Monthly Archives: June 2014

Oncology Clinic Charged with Using Unapproved Cancer Drug

A Kentucky cancer clinic pleaded guilty to charges of knowingly receiving and distributing non-FDA approved foreign source cancer drugs. The Hematology and Oncology Center in Somerset, Kentucky pleaded guilty to knowingly receiving a misbranded cancer drug, and is facing up to five years of probation and a maximum fine of $200,000. The center’s former office manager, Natarajan Murugesan, is facing up to a year behind bars and a maximum fine of $100,000 for aiding and abetting the sale of the misbranded drugs.

The clinic has already paid $2 million to resolve alleged violations of the False Claims Act by submitting for Medicare reimbursement based on misbranded and unapproved cancer drugs. One of the clinic’s owners, Dr. N. Mullai, was involved with the civil settlement but was not charged with any crime. According to the Courier-Journ1314902_medical_doctoral, the clinic and Murugesan admitted to purchasing “substantial amounts” of various chemotherapy and cancer treatment medications from a foreign distributor between January 2010 and July 2011. The drug packaging didn’t have labeling, the dosage information was in foreign languages, and the drugs themselves were manufactured in India, Turkey and other countries.

This kind of behavior is deplorable, as it puts patients at risk. In situations like this, patients and taxpayers can benefit from someone with knowledge of fraud coming forward and exposing the wrongdoing. Whistleblowers not only help save taxpayers money by reporting fraud, they may also receive a percentage of any money returned to the government. If you have any knowledge of health care fraud, get in touch with an experienced whistleblower attorney to help you through the process.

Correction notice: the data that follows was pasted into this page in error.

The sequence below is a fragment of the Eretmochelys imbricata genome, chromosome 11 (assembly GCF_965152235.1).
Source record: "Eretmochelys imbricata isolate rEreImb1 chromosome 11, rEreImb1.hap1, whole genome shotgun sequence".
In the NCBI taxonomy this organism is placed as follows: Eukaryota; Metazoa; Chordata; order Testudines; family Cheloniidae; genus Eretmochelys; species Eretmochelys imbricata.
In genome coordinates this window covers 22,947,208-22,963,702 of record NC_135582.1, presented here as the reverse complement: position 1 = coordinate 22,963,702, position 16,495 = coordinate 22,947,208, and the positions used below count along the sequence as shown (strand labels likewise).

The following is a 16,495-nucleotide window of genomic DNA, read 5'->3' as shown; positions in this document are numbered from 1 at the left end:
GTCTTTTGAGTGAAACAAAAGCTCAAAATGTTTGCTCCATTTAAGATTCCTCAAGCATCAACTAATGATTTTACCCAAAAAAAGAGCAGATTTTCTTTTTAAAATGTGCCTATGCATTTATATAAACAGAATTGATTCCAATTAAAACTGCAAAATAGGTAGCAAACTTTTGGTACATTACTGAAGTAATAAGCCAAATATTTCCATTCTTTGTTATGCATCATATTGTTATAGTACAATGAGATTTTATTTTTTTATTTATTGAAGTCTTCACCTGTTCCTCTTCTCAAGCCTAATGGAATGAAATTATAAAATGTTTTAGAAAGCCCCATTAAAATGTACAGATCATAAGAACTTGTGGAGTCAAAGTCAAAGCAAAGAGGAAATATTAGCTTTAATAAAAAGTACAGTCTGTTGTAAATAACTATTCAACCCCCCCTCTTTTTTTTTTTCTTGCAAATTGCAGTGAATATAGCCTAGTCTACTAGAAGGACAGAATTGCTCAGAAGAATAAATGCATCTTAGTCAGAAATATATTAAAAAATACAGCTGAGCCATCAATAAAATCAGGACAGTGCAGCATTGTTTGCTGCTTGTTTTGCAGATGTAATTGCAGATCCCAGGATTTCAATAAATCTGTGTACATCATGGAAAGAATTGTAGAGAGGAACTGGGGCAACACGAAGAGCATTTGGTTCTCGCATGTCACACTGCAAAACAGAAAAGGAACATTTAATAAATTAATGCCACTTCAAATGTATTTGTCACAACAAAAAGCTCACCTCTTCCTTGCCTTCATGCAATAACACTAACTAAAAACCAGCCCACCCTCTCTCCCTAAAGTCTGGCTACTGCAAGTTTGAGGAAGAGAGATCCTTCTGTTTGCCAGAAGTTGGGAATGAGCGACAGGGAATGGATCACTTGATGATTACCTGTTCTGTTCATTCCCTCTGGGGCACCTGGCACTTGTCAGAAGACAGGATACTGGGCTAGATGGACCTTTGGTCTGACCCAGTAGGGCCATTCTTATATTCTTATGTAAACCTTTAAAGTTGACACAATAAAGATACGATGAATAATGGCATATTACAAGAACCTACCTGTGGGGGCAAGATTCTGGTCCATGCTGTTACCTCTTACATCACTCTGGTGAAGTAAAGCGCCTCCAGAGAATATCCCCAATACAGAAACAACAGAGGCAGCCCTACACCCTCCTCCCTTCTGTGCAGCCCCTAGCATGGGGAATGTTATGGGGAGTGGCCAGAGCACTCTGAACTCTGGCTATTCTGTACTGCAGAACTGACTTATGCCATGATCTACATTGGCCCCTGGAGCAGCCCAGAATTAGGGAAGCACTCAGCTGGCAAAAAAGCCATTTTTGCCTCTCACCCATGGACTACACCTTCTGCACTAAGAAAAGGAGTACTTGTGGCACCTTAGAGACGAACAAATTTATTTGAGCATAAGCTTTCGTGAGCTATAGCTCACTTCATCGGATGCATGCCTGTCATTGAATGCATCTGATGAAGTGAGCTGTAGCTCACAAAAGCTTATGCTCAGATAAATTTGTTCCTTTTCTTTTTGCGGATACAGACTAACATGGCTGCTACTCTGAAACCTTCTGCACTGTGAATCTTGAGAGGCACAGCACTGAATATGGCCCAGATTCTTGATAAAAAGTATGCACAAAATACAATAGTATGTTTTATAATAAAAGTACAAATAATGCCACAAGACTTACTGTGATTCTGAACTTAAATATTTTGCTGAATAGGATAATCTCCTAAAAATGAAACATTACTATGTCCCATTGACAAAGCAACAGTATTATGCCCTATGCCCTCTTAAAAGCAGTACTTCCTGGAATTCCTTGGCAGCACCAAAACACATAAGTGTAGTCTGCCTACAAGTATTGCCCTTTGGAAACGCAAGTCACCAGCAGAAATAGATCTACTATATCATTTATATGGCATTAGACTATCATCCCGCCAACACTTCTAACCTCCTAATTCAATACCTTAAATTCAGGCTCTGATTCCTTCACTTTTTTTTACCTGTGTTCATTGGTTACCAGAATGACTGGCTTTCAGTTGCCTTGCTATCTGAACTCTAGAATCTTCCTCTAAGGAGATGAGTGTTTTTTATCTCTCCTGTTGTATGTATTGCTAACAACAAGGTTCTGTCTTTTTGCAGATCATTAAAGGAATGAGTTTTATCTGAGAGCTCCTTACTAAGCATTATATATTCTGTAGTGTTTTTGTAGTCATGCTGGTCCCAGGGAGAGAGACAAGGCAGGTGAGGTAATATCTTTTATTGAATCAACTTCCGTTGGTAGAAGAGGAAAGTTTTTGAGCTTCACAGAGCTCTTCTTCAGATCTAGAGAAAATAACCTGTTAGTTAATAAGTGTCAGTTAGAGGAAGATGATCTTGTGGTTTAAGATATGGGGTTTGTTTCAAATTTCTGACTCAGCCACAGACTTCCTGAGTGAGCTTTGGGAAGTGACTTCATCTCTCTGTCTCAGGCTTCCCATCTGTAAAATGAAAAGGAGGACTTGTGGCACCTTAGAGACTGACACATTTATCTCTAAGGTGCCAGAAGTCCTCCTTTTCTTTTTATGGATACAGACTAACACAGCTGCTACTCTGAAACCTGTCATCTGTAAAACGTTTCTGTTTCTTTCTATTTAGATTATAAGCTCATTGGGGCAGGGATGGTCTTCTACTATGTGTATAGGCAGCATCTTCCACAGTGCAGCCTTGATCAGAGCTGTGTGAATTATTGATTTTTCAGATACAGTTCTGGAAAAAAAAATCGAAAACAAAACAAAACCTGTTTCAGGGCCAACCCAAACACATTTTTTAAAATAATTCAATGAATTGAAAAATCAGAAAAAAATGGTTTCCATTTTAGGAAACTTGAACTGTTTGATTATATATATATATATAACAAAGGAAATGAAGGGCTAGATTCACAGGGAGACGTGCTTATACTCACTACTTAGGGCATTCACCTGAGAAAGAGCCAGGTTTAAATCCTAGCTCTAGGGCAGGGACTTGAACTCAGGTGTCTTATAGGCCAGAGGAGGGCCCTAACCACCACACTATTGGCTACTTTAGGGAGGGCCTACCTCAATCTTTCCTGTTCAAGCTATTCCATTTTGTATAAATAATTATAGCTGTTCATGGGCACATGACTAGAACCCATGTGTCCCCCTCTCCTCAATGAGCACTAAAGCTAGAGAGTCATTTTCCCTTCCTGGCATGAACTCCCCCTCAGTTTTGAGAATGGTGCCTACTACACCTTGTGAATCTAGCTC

Omnicare to Pay $124 Million to Settle False Claims Allegations

download (1)The Justice Department announced today that Omnicare Inc. will pay $124 million to resolve allegations that the pharmacy company provided skilled nursing homes with illegal discounts in return for the opportunity to continue to provide drugs to Medicare and Medicaid beneficiaries. The discounts allegedly resulted in Omnicare making false claims for Medicare and Medicaid reimbursement.

The alleged scheme worked like this: Omnicare entered into contracts with skilled nursing facilities to provide prescription medication below cost. In return, the skilled nursing homes would select Omnicare to provide drugs for their Medicare and Medicaid patients, as the facilities would save money on drug costs. Omnicare would then overcharge for the prescription drugs it billed to the government.

Providing a break on price represents a violation of the Anti-Kickback Statute, which prohibits the offering, paying, soliciting or receiving of payment in exchange for referrals for items or services covered by government health care agencies. This regulation is in place to make sure that health care suppliers like skilled nursing homes choose suppliers based on the best interest of patients, not financial perks.

According to the Justice Department, the settlement resolves allegations initially filed by two whistleblowers. One of the whistleblowers, former Omnicare employee Donald Gale, will receive $17.24 million for his role in exposing Omnicare’s alleged fraud.